Personally, I don't know exactly where the building was, but this modern photo is roughly where it stood, as this is the grounds of the Police Station.
This was the Jubilee Hotel, and I didn't know where it had been located.  Paul Seward contacted me to say it was around the middle of Langhorne Gardens.  I checked all the Kelly's Directories I have, but it wasn't listed in any of them, but I trust his knowledge, so would guess it was around where this building is today.
Now over to 10-12 Langhorne Gardens where we find the Norfolk Hotel in 1961. It was built in the late 1800's
Here it is in 1981, now called the Langhorne Garden Hotel.  Not to be confused with the Langhorne (see further down )  
Now, thanks to Brian McBride I have now discovered the Langhorne Garden Hotel has  been sold, and has undergone a major face lift, but at the same time, they have been careful to preserve the best of the original 1890's building.  It is now a Bed & Breakfast, going under the name of 10 To 12 - still located of course at 10 to 12 Langhorne Gardens.  You can take a look at their refurbished rooms HERE
This was the Langhorne Hotel in 1911 which was being run by Mrs. Hughes.  I found it in an early Ward Lock Guide, but it just lists it on The Leas, but you can see the Wm. Harvey statue alongside, so it had to be on the corner of Langhorne Gardens.


The building has now been demolished, and this is what that site looks like now.  It is occupied by the Skuba Bar & Grill, and the front garden of the old hotel has been made into a very pleasant outdoor spot for patrons to sit.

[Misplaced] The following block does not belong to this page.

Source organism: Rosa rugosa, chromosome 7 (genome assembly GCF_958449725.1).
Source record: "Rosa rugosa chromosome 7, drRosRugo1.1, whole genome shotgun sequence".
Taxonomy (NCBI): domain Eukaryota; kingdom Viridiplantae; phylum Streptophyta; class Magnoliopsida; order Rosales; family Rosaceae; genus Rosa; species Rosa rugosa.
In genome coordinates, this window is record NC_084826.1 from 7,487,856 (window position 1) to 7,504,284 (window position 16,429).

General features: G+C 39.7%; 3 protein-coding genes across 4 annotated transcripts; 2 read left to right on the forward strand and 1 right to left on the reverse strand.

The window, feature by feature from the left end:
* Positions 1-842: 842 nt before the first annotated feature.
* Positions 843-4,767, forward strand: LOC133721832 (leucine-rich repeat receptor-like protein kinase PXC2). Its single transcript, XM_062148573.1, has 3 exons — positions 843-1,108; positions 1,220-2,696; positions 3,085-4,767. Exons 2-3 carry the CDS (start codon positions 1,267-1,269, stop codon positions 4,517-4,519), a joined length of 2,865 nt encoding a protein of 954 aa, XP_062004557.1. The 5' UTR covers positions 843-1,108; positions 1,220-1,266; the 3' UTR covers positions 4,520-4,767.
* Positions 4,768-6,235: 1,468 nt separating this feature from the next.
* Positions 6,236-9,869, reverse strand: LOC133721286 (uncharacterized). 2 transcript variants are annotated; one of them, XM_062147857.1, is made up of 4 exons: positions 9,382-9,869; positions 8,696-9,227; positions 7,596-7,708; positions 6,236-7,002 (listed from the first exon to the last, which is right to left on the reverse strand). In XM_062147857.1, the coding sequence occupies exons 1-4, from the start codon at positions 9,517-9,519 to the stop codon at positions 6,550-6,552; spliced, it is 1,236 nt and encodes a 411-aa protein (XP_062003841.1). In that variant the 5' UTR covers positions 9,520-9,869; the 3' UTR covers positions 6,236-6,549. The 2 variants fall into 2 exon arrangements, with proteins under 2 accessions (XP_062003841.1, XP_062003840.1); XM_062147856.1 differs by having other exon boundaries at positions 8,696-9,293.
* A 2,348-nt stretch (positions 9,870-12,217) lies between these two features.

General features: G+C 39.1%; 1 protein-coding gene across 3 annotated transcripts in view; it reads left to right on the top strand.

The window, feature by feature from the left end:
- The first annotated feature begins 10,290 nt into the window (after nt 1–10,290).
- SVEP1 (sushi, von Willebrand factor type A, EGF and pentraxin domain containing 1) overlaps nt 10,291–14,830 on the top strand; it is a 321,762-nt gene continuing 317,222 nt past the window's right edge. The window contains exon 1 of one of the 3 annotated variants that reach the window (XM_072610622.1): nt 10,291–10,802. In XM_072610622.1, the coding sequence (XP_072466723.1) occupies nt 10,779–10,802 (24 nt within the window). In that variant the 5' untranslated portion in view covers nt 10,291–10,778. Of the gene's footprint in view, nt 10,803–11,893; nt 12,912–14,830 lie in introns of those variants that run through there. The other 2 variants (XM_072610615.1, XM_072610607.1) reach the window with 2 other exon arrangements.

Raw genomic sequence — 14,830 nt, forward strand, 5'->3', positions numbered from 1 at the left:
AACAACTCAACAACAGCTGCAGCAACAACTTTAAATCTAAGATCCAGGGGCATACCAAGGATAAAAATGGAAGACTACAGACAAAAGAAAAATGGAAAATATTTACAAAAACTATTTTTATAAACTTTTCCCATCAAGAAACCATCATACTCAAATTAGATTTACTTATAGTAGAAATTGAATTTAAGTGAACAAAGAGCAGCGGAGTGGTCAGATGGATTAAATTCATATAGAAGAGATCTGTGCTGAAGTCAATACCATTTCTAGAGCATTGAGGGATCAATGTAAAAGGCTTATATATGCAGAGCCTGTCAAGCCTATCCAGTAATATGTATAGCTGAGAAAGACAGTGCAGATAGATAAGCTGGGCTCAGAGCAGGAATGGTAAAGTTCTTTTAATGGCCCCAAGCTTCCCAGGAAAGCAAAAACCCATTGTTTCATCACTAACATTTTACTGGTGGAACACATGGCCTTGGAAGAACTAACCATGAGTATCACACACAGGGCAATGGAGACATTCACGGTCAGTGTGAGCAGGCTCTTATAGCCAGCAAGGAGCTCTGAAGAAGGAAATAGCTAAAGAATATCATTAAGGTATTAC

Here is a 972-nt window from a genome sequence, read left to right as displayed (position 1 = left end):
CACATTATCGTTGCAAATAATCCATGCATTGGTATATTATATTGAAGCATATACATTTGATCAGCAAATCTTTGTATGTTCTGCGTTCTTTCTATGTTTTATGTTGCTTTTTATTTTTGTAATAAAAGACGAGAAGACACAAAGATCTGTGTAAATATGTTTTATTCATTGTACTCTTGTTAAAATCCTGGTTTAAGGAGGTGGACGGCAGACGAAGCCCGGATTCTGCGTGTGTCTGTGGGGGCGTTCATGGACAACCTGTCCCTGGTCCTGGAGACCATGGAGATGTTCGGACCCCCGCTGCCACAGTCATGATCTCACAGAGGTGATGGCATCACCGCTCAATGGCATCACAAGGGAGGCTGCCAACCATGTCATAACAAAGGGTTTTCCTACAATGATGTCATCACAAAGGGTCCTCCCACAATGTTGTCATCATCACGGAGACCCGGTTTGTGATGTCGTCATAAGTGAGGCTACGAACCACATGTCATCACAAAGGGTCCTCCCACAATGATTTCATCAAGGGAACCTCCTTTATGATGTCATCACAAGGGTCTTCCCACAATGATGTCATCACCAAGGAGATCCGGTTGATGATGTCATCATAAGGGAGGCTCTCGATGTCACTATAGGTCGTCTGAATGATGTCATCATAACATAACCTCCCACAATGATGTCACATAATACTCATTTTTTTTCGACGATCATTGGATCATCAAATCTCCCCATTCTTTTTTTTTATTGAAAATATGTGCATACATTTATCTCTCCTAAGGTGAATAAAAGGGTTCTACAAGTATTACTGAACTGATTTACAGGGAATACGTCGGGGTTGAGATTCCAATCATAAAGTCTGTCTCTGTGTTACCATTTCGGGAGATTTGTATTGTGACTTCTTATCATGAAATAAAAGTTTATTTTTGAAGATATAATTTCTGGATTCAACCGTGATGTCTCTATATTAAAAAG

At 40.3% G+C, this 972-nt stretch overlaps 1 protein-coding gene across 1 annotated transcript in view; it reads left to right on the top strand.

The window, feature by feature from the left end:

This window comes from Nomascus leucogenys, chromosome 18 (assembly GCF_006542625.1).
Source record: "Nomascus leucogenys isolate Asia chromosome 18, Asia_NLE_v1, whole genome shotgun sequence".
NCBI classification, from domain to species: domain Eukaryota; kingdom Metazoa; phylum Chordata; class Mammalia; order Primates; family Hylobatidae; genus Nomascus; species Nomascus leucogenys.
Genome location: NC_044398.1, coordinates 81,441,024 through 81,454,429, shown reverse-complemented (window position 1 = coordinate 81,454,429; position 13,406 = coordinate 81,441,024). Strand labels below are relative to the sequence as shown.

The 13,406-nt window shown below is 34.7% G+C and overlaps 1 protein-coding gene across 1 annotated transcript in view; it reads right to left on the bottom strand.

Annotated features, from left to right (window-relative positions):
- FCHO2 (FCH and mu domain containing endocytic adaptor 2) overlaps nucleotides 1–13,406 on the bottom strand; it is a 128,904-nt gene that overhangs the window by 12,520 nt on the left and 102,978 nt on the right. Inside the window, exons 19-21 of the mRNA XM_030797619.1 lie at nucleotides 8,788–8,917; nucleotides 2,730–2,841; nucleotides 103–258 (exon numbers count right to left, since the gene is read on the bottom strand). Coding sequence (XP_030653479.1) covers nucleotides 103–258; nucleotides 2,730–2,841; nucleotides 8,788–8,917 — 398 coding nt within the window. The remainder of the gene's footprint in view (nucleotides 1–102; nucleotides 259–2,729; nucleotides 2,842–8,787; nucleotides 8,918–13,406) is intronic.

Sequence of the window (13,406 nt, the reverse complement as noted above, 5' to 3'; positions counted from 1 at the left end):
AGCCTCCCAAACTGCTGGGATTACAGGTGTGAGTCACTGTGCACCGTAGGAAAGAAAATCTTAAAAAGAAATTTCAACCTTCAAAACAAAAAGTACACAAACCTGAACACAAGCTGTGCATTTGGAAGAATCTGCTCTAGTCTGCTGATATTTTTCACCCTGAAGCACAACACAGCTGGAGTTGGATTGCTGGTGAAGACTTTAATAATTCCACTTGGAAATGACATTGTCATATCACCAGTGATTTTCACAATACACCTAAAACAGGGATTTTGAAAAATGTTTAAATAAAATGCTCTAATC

The wonderful photo of the Leas Hotel on the left, was sent to me by Paul Seward, who told me that the building is located at 30-32 Clifton Gardens on the corner of Sandgate Road, and is now known as Leaside Court.  As you can see, some major refurbishment has taken place with the entrance being moved a little further down, and windows added where the door used to be.  they also removed the mansard, changing the look of the top forever.  The photo in the middle looks even older than the one on the left, but very little change in appearance.
This building was called Leas Mansions in 1913 (left).  I didn't know where this hotel was located, but Paul Seward certainly did.  He tells me the building is still there on The Leas, and in 2019 is occupied on the left by the Carlton Hotel.  So now we know!